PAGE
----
Before he began his set, in which he played his 1976 album 'Songs In The Key of Life' in its entirety, he addressed the recent gun and race-related violence in America.
Stevie Wonder has urged his fans to “choose love over hate” in a tribute to the Black Lives Matter campaign, during his massive gig in London’s Hyde Park at the weekend.
The iconic R&B singer addressed the 65,000-strong crowd that had turned out to see him perform on Sunday (July 10th) at the British Summer Time Festival in central London, at the end of a week that had been devastated by deadly race-related violence in America.
Wonder told his fans to live in hope that things will improve “in this horrible time we’re living in”, and to treat everybody with respect. “I encourage you to choose love over hate. It's just that simple. Choose love over hate, right over wrong, kind over meanness. Hope over no hope at all,” he said.
Stevie Wonder performing live in 2015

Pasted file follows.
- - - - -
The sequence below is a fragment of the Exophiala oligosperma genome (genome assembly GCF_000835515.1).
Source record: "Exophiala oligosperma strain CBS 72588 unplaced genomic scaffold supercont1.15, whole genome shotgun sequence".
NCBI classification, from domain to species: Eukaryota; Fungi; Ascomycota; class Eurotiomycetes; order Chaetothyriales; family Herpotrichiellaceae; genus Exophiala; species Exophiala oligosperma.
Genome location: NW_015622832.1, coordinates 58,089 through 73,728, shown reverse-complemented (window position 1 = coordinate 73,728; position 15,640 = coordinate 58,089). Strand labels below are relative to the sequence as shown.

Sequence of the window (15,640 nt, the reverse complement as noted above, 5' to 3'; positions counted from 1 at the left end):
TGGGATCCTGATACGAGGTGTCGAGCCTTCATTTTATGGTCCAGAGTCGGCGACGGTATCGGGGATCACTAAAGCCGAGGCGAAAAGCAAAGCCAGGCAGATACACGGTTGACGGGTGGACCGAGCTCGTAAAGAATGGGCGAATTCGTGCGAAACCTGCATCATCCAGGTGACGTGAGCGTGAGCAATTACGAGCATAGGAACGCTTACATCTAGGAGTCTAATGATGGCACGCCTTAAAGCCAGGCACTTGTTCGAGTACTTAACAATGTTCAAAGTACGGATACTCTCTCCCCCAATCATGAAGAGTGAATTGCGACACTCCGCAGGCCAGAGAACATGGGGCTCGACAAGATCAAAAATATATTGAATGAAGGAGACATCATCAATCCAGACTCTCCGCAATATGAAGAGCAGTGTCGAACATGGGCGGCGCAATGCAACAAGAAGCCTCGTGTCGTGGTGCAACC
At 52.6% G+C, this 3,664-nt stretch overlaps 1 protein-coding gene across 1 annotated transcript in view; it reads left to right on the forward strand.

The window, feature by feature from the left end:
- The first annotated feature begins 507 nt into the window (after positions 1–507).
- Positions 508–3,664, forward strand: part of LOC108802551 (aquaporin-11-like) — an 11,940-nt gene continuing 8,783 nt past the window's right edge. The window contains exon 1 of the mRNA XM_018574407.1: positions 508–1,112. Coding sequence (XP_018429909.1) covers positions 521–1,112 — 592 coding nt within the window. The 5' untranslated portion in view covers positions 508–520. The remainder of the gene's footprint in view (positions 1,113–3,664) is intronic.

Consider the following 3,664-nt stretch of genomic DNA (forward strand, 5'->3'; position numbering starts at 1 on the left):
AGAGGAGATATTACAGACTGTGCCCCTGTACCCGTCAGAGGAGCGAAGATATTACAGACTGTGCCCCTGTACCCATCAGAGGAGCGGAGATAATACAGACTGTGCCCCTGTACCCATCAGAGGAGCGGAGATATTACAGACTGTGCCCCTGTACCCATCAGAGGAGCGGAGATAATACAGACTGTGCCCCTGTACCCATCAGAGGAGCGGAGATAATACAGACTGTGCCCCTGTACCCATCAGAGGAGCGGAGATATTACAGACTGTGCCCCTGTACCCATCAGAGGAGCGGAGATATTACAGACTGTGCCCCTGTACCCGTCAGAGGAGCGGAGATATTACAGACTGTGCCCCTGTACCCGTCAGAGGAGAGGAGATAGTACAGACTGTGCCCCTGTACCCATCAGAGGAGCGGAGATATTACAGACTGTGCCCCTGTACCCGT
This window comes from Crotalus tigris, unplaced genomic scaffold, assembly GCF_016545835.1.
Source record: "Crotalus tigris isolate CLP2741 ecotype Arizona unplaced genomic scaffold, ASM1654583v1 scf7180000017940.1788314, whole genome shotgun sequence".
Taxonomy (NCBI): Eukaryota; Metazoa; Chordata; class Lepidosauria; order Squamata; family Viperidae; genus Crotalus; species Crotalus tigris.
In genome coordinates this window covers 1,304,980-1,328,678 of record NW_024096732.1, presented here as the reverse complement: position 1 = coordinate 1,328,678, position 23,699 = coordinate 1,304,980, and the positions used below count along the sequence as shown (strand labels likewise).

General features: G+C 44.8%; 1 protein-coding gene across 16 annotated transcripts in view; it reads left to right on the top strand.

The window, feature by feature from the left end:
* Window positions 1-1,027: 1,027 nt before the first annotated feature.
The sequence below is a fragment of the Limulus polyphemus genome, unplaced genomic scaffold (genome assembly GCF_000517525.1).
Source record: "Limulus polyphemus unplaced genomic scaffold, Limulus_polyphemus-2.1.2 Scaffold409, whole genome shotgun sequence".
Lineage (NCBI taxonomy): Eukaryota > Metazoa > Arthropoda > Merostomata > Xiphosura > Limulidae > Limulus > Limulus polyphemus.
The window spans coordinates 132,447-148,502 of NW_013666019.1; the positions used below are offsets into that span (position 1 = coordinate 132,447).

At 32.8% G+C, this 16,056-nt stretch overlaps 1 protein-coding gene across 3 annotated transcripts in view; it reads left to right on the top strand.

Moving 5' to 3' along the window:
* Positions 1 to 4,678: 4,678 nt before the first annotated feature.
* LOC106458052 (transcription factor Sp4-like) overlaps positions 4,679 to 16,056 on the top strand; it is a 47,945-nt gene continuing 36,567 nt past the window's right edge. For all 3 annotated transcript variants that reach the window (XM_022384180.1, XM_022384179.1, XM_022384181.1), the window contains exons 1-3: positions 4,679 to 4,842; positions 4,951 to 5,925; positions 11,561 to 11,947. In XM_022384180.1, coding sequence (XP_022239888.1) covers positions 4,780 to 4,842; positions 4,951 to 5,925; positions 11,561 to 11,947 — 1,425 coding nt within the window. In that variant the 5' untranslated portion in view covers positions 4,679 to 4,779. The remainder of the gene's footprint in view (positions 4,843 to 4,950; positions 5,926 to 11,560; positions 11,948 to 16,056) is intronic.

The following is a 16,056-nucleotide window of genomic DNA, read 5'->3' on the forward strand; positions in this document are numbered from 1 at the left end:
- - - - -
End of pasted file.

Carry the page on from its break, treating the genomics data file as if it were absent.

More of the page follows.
The gig was announced earlier this year, arranged to mark the 40th anniversary of the release of Wonder’s 1976 Grammy-winning double album Songs In The Key of Life. A politically and ecologically aware record that is arguably his most celebrated album ever, Wonder acknowledged that it is still relevant in 2016 – and that this makes him sad.
“The songs and the words that we talk about, those conditions still exist in the world and that hurts my heart,” he told the crowd.
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Finally, the singer sent a message to world leaders, telling them to “cut the bull**** and fix it… We were all made in God's image. When you hate someone, you're hating that image. If I'm blind and I can see it, you can see it too.”
Wonder performed after a week in which gun and race-related crime in America stole headlines all over the world, after five police officers were killed by a gunman in Dallas, Texas on Thursday, just days after officers in Baton Rouge shot and killed Alton Sterling on Tuesday and then Philando Castile in Minnesota the next day.
The Dallas incident occurred at the end of an otherwise entirely peaceful rally in support of the Black Lives Matter movement, which has for years sought to highlight the proportion of minorities who are gunned down by police in America. At the end of his speech, Wonder declared his support for the movement.
“All life does matter, but the reason that I say black lives matter is because we are the original people of this world. So in essence, everyone here has some black in you. You've all got some soul in you so stop denying your culture.”
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